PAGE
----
The Architecture

The architecture alone is well worth your journey. Ordrupgaard consists of four spectacular buildings, each designed by a distinguished architect. Stylistically, the architecture spans more than 100 years, and in terms of their original function, the buildings comprise two private homes and two modern museum extensions. The former two consist of Wilhelm and Henny Hansen’s elegant mansion, designed by Gotfred Tvede, and Finn Juhl’s iconic home. Later additions by British-Iraqi Zaha Hadid and Norwegian Snøhetta belong to the latter category.

Gotfred Tvedes mansion Ordrupgaard, 1916-18

Danish architect Gotfred Tvede designed Ordrupgaard’s main building and its gallery. His building formed the backdrop of Wilhelm and Henny Hansen’s everyday life – and the setting for their private art collection. The house is in the classicist style, drawing inspiration from the harmonious and symmetrical buildings of antiquity. Even so, the atmosphere is pleasantly relaxed. This is mainly due to the continuous wooden trellis running along the façades, connecting the house to its natural setting. The aesthetic draws inspiration from the English Arts and Crafts movement.

The park was designed by Valdemar Fabricius Hansen, who created a romantic English-style garden with a natural look, large lawns and beautiful trees. A contrast is offered by the formality of the Rose Garden, done in a stringent baroque style. In Wilhelm and Henny Hansen’s day, parts of the park were laid out as a kitchen garden with an orchard and large greenhouses that provided the family with vegetables and flowers.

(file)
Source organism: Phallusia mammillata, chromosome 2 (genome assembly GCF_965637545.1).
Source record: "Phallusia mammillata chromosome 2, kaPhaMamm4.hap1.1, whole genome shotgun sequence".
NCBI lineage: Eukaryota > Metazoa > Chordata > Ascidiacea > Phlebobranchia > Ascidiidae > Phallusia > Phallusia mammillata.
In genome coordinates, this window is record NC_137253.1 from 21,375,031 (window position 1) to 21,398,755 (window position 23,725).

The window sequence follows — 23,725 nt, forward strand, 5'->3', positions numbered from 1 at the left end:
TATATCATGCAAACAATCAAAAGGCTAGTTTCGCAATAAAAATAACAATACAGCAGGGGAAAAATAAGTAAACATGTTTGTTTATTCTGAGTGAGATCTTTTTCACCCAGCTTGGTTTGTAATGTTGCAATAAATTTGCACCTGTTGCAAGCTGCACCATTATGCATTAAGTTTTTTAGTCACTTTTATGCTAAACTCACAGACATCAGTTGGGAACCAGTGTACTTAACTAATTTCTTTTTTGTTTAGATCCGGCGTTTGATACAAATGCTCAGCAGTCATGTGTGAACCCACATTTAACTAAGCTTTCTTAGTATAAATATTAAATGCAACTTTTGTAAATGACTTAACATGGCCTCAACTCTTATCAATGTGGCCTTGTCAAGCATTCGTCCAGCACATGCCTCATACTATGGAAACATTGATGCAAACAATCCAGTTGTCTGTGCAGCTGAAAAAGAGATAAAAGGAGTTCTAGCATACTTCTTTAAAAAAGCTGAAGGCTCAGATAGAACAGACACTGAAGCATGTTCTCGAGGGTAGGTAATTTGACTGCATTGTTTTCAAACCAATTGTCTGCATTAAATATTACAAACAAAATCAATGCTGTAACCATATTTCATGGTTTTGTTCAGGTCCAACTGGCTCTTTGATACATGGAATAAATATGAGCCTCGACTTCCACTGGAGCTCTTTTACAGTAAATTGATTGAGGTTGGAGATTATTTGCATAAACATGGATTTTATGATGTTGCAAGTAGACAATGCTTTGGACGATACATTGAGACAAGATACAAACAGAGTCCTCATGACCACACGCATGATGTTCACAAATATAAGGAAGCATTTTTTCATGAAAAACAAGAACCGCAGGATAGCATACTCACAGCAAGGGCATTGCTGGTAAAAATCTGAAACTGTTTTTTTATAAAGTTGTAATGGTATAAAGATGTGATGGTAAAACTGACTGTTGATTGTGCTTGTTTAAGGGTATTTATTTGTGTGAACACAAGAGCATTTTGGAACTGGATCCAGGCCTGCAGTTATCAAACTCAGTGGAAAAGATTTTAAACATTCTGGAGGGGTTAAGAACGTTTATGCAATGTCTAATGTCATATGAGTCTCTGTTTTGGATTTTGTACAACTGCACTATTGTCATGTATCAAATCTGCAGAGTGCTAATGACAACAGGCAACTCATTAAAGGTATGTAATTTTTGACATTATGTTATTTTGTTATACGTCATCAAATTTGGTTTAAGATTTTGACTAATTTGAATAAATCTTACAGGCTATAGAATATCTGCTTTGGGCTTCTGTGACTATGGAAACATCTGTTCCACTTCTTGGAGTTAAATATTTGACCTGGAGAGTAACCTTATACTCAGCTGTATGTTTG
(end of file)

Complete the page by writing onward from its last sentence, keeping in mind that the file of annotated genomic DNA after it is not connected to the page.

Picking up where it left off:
(The 1918 stately home is a historical gem that has been preserved intact with its original furniture and accessories, including Danish pictures on the walls arranged in the dense Salon-style hang typical of the era’s tastes).

Zaha Hadid’s Wing, 2005

Zaha Hadid’s Wing, 2005
In 2005, Ordrupgaard was expanded, and the distinctive extension was designed by the world-famous British-Iraqi architect Zaha Hadid. Cast in black self-compacting concrete, the organic lines of this building seem to rise out of the landscape itself. The rounded ‘snout’ earned the structure its affectionate nickname – ‘the beached whale’. The extension was Zaha Hadid’s first building in Northern Europe, and the first major edifice created by a foreign architect in Denmark since the late eighteenth century.

Snøhetta’s Wing, 2021

Snøhetta’s Wing, 2021
The new home for Wilhelm and Henny Hansen’s French collection is created by the Norwegian design studio Snøhetta. The project is the award-winning studio’s first building in Denmark. Located below ground, only a single expanse of steel roofing reveals the structure’s presence from the outside. The roof absorbs and reflects the changing light of the sky above, echoing the light-filled moments captured by the French Impressionists. The building ensures ideal climate conditions for the works, helping to preserve them for future generations.